Many areas are reporting marginally lower gas prices or flat gas prices over the weekend, following a stratospheric rise in fuel costs resulting from long-developing trends in the oil industry and the impacts of the Russo-Ukrainian war on the global fuel supply.
Meanwhile, the Philadelphia Enquirer reported that gas was down one cent per gallon in southeastern Pennsylvania and as much as four cents per gallon in southern New Jersey, indicating that the rising cost of gas has levelled off for the time being in the region.
Even prior to the war, gas prices had risen precipitously in a relatively short span of time due to a myriad of factors.
The backdrop of rising gas prices is a background of general price inflation of the U.S. dollar, but this alone is insufficient to explain the disproportionate rise in fuel costs.
Some industry insiders believe that the oil industry has entered a period of oil scarcity, in one stage of a perennial cycle that sees the global oil supply fluctuate based on internal industry dynamics. During periods of oil abundance, companies tend to de-emphasize developing new infrastructure for oil extraction, preferring instead to allow investors to collect profits on previously built infrastructure. Eventually, this dynamic catches up with the global supply, resulting in oil scarcity and higher prices and catalyzing the industry to reinvest.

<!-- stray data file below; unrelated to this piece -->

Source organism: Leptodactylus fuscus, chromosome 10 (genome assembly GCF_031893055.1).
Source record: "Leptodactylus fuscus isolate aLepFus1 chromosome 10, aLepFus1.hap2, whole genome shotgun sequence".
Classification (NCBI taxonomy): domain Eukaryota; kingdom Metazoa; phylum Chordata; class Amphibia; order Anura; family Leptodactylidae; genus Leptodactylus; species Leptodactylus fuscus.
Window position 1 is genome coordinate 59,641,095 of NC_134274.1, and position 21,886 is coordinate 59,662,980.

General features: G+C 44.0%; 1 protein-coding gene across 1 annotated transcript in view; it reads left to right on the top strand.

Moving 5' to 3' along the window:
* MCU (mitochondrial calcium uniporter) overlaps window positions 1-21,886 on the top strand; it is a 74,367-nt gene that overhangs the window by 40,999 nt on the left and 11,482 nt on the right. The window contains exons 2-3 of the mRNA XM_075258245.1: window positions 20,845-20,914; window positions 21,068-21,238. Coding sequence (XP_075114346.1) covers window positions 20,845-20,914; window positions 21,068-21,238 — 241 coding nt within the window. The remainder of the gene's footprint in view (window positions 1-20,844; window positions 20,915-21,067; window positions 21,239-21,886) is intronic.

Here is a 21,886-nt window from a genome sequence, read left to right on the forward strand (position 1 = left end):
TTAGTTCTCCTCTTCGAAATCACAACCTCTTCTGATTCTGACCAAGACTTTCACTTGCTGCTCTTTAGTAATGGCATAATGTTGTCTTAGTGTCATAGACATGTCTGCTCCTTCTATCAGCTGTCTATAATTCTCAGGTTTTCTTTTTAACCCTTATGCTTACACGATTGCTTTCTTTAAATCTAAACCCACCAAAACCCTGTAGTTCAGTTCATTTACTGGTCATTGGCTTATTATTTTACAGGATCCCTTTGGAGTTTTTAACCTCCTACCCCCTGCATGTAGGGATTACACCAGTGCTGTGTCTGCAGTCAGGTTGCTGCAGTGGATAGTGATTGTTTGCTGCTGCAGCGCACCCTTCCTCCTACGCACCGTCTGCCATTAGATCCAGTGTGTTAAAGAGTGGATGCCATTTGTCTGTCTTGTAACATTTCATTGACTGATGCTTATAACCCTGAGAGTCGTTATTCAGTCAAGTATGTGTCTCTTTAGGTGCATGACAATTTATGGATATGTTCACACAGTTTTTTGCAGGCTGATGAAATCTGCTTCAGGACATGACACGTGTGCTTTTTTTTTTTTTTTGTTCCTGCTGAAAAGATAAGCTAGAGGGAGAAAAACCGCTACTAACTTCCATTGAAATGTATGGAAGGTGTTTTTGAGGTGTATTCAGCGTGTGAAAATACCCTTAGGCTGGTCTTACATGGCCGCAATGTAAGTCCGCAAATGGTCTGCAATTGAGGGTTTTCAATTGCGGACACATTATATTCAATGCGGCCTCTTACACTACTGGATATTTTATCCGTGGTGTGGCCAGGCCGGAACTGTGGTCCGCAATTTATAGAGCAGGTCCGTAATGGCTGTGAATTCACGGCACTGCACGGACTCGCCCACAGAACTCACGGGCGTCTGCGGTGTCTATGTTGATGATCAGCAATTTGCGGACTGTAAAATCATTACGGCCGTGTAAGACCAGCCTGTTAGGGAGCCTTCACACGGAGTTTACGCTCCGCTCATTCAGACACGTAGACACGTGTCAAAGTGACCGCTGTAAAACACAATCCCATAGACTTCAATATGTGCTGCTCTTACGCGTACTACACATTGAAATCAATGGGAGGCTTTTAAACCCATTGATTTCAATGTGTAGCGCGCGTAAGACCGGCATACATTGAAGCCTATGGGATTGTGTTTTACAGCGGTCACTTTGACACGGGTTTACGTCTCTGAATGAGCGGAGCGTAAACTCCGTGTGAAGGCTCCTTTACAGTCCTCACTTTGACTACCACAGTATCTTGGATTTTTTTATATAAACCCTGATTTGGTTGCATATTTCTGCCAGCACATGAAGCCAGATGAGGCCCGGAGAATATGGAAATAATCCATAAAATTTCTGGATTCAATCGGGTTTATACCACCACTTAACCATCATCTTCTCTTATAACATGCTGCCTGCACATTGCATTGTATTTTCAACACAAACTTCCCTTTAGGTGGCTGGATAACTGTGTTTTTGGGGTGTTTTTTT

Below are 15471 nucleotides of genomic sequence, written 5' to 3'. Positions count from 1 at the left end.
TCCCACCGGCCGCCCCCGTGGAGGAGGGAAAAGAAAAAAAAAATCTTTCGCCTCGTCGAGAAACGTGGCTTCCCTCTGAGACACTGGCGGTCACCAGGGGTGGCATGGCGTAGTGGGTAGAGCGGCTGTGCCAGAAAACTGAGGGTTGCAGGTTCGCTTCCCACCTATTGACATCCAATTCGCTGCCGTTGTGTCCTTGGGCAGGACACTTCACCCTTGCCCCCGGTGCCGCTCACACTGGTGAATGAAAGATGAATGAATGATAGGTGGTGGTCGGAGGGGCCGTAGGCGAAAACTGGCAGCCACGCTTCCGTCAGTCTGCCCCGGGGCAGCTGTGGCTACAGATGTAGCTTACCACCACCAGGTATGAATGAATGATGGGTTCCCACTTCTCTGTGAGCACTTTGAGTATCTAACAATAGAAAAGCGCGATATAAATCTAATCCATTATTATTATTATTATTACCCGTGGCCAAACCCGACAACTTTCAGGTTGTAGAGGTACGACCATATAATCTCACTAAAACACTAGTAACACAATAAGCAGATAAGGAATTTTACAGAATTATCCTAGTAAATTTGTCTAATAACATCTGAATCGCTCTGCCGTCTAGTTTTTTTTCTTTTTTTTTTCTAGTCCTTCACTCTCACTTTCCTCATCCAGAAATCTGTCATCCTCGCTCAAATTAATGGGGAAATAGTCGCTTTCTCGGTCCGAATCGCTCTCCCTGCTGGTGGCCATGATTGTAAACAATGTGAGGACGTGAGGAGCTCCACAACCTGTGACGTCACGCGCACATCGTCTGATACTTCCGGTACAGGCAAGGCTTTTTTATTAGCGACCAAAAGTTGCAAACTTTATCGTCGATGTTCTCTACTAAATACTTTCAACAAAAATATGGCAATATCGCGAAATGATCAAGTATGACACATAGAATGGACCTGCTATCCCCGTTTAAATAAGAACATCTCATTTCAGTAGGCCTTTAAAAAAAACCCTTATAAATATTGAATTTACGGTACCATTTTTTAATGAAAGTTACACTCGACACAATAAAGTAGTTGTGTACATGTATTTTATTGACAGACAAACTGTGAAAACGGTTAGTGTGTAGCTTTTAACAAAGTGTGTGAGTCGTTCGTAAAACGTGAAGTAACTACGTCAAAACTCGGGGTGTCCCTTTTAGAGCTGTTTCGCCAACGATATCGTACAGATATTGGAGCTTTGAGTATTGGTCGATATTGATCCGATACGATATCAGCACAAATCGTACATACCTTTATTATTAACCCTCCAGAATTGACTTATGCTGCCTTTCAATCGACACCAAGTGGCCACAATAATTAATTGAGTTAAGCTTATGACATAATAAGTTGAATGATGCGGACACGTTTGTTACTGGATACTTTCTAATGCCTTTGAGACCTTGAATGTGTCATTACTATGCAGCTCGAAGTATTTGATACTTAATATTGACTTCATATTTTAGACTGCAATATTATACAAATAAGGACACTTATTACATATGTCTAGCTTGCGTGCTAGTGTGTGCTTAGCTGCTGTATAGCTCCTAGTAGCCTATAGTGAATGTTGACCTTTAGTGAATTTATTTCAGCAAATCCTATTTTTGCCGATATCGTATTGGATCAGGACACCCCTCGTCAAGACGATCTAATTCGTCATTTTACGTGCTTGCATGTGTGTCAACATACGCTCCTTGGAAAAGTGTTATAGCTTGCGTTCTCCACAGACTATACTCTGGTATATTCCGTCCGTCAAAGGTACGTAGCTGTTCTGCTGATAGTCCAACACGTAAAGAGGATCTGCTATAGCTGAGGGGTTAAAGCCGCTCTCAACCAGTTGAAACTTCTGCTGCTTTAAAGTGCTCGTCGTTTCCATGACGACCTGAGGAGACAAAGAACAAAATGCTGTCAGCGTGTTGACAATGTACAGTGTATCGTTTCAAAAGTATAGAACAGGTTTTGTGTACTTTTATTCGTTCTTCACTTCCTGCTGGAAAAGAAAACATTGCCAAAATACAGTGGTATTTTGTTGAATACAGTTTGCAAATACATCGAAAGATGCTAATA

However, the normal contours of this cycle have been exacerbated by a number of circumstances particular to the 2020s. A nationwide labor shortage throughout the past two years was especially hard on the oil industry, which has struggled to attract qualified young people to careers in a fossil fuel industry threatened by environmentalists and politicians—a survey last year revealed that 10 percent of employers found themselves re-hiring retired employees to compensate for the skills shortage, while 43 percent of oil workers expressed a desire to leave the industry altogether.
The war in Ukraine took this situation to newer extremes, very quickly pushing gas prices to a record high of $4.43 per gallon in the national average, with prices ranging as high as $5.79 in San Francisco, the most costly city for gas.
Overall, despite minor variations throughout regions of the United States, it appears that gas prices have momentarily stabilized.
However, this tapering off may be little consolation to American drivers accustomed to much lower gasoline costs. In March of last year, gasoline was sold at $2.81 per gallon, according to the U.S. Energy Information Administration. What constitutes a price stabilization this week is still over $1.50 more costly per gallon than the price of the same gas just one year ago.
These costs are not only a burden for those who drive, but will be filtered down to all consumers through inflated costs of shipped goods, as suppliers will be compelled to raise prices to cover higher shipping costs. Ultimately, this burden will fall upon the consumers, who may find wages struggling to keep up with the rising cost of living in the highest-inflation economy in decades.